Information for Cooperating Technical Partners, Engineers, Surveyors and Contractors
- Identifying the Flood Risk
- Levee Assessment Requirements
- Provisionally Accredited Levees
- Finding More Information on Levee Accreditation and FEMA Guidance on Levees
- U.S. Army Corps of Engineers: Participation in Levee System Assessment
- Mapping Requirements for Levee System Construction and Restoration Projects
- For More Information
Know Your Risk, Know Your Role, Take Action Today!
Identifying the Flood Risk
As the Federal agency that is responsible for administering the National Flood Insurance Program (NFIP), FEMA identifies risk levels through flood analyses and mapping projects and also establishes criteria for levee accreditation. The information developed through these flood analyses and projects is provided to communities in the form of maps, called Flood Insurance Rate Maps (FIRMs). FEMA does not build, own or certify levees. The U.S. Army Corps of Engineers (USACE) is responsible for building and maintaining USACE-owned levees and for inspecting those structures to determine their level of maintenance. States, communities, and private levee owners are responsible for maintaining and operating the levees they own according to specific design criteria.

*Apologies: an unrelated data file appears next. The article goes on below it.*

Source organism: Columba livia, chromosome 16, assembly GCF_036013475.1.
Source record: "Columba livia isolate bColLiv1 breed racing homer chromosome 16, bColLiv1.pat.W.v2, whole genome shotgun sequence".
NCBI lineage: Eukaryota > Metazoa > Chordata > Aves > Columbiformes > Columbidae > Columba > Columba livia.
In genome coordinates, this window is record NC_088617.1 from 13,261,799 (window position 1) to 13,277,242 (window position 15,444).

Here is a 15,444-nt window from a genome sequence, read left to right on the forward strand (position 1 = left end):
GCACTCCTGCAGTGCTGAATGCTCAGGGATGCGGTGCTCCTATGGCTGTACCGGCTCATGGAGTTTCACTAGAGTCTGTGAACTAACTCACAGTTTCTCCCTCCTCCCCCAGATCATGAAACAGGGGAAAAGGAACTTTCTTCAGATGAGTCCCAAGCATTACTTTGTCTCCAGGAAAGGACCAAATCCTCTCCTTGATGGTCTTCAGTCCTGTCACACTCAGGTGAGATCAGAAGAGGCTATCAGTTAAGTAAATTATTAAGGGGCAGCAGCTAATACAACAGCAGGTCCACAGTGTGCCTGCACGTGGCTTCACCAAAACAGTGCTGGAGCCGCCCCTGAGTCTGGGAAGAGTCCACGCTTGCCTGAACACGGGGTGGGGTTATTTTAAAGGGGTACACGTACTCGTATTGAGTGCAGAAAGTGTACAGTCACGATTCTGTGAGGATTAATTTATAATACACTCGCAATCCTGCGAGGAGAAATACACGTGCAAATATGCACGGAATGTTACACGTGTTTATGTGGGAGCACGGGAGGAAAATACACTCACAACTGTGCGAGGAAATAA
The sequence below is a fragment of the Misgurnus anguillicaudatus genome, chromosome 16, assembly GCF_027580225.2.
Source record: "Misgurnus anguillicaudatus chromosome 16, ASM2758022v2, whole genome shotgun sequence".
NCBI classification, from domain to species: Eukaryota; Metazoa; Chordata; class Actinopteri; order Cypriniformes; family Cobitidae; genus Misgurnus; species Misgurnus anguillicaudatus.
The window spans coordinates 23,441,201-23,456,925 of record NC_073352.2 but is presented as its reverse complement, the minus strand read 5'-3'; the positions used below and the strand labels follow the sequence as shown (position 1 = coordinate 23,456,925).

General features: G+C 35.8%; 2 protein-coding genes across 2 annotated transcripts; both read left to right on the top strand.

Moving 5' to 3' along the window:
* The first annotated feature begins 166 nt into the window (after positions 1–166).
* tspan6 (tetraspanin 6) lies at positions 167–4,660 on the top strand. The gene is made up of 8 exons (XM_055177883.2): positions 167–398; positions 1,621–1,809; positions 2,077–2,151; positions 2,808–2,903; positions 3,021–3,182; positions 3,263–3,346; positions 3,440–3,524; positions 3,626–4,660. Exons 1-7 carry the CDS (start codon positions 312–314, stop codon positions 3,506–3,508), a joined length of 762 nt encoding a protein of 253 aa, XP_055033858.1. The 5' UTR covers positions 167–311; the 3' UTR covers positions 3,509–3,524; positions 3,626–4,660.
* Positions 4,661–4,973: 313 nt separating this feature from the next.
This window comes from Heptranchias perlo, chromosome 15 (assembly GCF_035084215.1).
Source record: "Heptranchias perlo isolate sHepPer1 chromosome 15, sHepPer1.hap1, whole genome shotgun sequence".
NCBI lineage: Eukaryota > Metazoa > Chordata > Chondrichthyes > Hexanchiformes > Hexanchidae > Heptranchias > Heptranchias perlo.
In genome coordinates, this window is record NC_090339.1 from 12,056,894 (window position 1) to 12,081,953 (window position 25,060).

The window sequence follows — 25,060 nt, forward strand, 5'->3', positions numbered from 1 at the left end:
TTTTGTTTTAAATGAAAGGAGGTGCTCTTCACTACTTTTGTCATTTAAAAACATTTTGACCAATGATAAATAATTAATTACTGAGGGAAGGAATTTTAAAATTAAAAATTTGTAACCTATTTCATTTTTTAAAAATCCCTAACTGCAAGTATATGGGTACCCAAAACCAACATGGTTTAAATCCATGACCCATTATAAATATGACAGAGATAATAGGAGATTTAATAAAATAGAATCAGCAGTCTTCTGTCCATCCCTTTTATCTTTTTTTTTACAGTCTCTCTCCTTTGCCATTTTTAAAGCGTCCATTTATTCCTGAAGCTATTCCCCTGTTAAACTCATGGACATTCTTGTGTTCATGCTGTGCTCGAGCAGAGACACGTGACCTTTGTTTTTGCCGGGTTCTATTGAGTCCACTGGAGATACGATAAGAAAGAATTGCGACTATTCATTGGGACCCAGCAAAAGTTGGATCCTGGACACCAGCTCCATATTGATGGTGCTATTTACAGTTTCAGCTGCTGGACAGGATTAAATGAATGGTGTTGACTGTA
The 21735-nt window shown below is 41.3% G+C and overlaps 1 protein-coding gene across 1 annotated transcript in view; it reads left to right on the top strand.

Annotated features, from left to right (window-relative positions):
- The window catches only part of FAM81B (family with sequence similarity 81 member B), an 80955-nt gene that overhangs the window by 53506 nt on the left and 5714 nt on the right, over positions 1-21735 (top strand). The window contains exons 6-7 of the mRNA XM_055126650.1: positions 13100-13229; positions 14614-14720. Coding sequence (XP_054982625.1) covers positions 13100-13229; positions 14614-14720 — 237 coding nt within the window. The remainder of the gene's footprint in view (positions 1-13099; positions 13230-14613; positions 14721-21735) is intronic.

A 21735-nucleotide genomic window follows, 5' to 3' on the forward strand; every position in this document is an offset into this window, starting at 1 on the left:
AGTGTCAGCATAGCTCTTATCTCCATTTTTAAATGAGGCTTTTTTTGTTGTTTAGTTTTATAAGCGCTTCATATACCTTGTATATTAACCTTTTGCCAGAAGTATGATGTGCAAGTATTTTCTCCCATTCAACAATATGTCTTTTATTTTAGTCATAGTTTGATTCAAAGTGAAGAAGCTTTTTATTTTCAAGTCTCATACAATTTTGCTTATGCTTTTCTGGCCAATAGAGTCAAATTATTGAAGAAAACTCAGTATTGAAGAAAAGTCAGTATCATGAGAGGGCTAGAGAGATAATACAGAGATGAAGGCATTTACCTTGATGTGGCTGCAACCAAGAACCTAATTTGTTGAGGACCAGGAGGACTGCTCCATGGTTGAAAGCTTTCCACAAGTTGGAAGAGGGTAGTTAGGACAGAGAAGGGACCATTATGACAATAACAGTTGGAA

Levee Assessment Requirements
Levees that are designed to provide protection from at least the 1%-annual-chance flood may be accredited by FEMA, and areas immediately behind them mapped as a moderate-risk zone on the FIRM. In order for a levee to be accredited by FEMA and shown on a FIRM as providing protection from the 1%-annual-chance flood, the levee must first be certified by a Professional Engineer or a Federal Agency that designs levees that it is in compliance with the requirements outlined in Section 65.10 of the NFIP regulations and the appropriate documentation included.
If FEMA does not receive the data and documentation required to show compliance with Section 65.10 of the NFIP regulations, FEMA will de-accredit the levee – that is, FEMA will not map the levee on the affected FIRM panel(s) as providing protection from the 1%-annual-chance flood.